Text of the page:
‘Puss in Boots: The Last Wish’ director Joel Crawford on revisiting this beloved character

Coming up with a story for “Puss in Boots: The Last Wish” 11 years after the first film came out presented director Joel Crawford with a bit of a challenge, but a specific idea helped to bring the story to life. “This idea of Puss being on his last life was such a great nugget and that’s something that’s resonated with me when I came on to this project,” he tells Gold Derby during our Meet the Experts: Film Animation panel (watch the exclusive video interview above).

Crawford enjoyed the absurdity of that nugget that this swashbuckling cat had run through eight lives and considered it a perfect fairy tale-like premise. “When you boil it down, he has one life and we as human beings only have one life. There’s something really deep and special about that opportunity to take the absurdity and put it with the reality.”

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The DreamWorks film is set to be released in theaters later in December. Puss (Antonio Banderas) finds out that he’s on his last life and after initially giving up his adventurous life, he decides to seek out a mystical wish in order to restore his previous lives. As he makes this journey he comes back into contact with Kitty Softpaws (Salma Hayek) and the two eventually team up as they’re chased by several other fairy tale entities. The cast also includes Harvey Guillén, Florence Pugh, Olivia Colman, Samson Kayo, Da’Vine Joy Randolph, Ray Winstone and John Mulaney. It marks the second feature film for Crawford who had previously directed, “The Croods: A New Age.”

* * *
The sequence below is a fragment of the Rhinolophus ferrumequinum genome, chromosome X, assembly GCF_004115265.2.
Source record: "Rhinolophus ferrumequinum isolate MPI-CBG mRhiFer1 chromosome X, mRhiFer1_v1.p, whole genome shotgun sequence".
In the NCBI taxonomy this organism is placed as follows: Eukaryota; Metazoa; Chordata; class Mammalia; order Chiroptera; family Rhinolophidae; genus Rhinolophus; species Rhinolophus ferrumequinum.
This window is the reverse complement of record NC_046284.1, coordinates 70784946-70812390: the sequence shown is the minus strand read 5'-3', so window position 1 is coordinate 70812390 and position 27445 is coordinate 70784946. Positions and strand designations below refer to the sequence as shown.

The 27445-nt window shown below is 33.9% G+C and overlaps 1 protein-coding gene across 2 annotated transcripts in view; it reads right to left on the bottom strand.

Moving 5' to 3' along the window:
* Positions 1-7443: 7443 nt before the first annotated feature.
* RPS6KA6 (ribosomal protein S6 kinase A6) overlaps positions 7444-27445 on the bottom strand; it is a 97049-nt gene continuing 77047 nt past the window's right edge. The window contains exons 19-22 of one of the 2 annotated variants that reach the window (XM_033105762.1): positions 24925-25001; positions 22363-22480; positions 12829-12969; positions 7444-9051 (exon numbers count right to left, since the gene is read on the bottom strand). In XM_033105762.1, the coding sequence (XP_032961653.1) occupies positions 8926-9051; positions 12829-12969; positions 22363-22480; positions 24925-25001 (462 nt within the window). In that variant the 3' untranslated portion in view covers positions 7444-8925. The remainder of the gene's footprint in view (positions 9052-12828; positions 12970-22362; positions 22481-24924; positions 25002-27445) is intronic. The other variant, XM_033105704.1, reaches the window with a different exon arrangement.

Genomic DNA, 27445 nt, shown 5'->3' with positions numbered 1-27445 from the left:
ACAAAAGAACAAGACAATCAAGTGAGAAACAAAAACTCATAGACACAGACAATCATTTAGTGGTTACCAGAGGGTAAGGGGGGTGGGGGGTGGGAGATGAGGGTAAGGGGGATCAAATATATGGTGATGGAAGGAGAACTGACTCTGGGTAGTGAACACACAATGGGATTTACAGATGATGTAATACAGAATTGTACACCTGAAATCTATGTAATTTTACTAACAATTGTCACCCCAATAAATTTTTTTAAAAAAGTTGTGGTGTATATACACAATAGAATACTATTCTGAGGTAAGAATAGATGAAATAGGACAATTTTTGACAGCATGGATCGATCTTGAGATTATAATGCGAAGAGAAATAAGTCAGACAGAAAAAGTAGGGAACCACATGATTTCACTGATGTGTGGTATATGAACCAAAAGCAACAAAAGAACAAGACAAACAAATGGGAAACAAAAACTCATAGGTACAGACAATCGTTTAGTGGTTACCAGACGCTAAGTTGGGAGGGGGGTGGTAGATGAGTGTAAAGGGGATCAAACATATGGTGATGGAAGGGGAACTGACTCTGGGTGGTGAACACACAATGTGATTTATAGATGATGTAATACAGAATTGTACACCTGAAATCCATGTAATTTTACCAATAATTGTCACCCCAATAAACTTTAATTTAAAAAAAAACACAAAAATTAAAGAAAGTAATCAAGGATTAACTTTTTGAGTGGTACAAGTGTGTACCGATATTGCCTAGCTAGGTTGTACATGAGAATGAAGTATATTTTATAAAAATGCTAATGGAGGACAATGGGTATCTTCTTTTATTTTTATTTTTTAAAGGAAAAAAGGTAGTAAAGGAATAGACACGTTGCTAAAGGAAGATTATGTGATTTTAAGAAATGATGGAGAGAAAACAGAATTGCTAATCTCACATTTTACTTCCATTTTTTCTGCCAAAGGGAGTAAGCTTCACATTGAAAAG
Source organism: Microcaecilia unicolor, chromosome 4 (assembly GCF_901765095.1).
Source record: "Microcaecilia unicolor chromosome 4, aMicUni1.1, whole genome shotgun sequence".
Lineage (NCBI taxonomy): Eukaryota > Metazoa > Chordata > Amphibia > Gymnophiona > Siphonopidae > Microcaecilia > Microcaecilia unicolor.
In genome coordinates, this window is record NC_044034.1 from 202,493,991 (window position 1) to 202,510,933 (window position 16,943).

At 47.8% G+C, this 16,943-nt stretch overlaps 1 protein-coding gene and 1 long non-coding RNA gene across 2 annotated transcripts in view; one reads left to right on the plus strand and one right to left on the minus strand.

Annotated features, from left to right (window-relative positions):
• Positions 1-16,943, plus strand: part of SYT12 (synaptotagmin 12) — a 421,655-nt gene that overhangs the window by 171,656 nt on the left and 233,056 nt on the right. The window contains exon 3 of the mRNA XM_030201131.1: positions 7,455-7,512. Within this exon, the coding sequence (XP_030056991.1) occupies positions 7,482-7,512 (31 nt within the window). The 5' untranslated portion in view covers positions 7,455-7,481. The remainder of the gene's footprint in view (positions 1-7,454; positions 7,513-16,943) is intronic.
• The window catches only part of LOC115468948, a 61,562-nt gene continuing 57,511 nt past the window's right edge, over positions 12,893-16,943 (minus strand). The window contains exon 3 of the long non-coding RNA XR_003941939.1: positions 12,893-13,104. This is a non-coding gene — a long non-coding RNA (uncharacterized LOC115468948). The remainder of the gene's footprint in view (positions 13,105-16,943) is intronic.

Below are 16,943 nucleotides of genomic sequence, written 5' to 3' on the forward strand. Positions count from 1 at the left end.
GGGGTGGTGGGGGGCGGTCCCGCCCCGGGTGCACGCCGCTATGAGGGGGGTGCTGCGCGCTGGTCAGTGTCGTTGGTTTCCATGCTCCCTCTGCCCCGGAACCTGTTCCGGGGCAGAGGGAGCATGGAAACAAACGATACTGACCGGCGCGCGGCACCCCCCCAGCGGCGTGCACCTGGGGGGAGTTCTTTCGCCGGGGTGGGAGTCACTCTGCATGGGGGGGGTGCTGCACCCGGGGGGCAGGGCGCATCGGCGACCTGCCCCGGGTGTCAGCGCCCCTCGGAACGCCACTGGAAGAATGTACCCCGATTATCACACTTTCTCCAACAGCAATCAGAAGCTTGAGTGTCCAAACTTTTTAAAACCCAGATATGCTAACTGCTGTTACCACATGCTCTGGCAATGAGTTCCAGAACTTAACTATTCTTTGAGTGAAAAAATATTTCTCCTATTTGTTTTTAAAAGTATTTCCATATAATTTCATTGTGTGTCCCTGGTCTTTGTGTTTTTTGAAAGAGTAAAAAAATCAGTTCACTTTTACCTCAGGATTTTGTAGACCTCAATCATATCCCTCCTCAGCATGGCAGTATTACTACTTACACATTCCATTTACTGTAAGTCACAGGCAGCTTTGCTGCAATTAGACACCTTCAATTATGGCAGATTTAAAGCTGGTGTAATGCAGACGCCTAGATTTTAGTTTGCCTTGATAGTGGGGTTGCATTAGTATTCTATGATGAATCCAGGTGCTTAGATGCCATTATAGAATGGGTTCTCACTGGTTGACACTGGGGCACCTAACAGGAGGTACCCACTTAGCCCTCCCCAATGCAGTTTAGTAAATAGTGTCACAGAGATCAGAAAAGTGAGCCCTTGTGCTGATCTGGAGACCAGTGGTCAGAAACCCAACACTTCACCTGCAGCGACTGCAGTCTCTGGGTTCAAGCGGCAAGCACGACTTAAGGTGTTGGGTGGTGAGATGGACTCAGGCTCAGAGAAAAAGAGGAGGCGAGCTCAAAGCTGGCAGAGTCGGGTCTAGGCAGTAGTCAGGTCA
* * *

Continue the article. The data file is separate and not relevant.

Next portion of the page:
One of the bold artistic choices Crawford makes is in the way certain scenes, specifically fight scenes are animated. “We wanted the action scenes to feel fantastical, not grounded in reality. Using animation techniques such as going to stepped animation, which is things being held for more than one frame, it allowed for us to really push these poses that do remind you of a superhero.” For the more grounded scenes, like Puss coming to terms with his mortality, the animation is much more smooth with more reality to it. “We’ve expanded our toolbox and we can really use that as our visual vocabulary to communicate with the audience.”

While Crawford and the crew thought they had a handle on psychology of Puss as well as Kitty, nothing prepared him for what it was like when Banderas and Hayek reprised these roles, he found that the pair knew the characters better than he did. The lifelong friendship between them also led to some fun moments while recording. “Salma would be like, ‘Did Antonio do it this way,’ and she would do an impression of him. There’s this amazing chemistry they just find that really elevates the material.”

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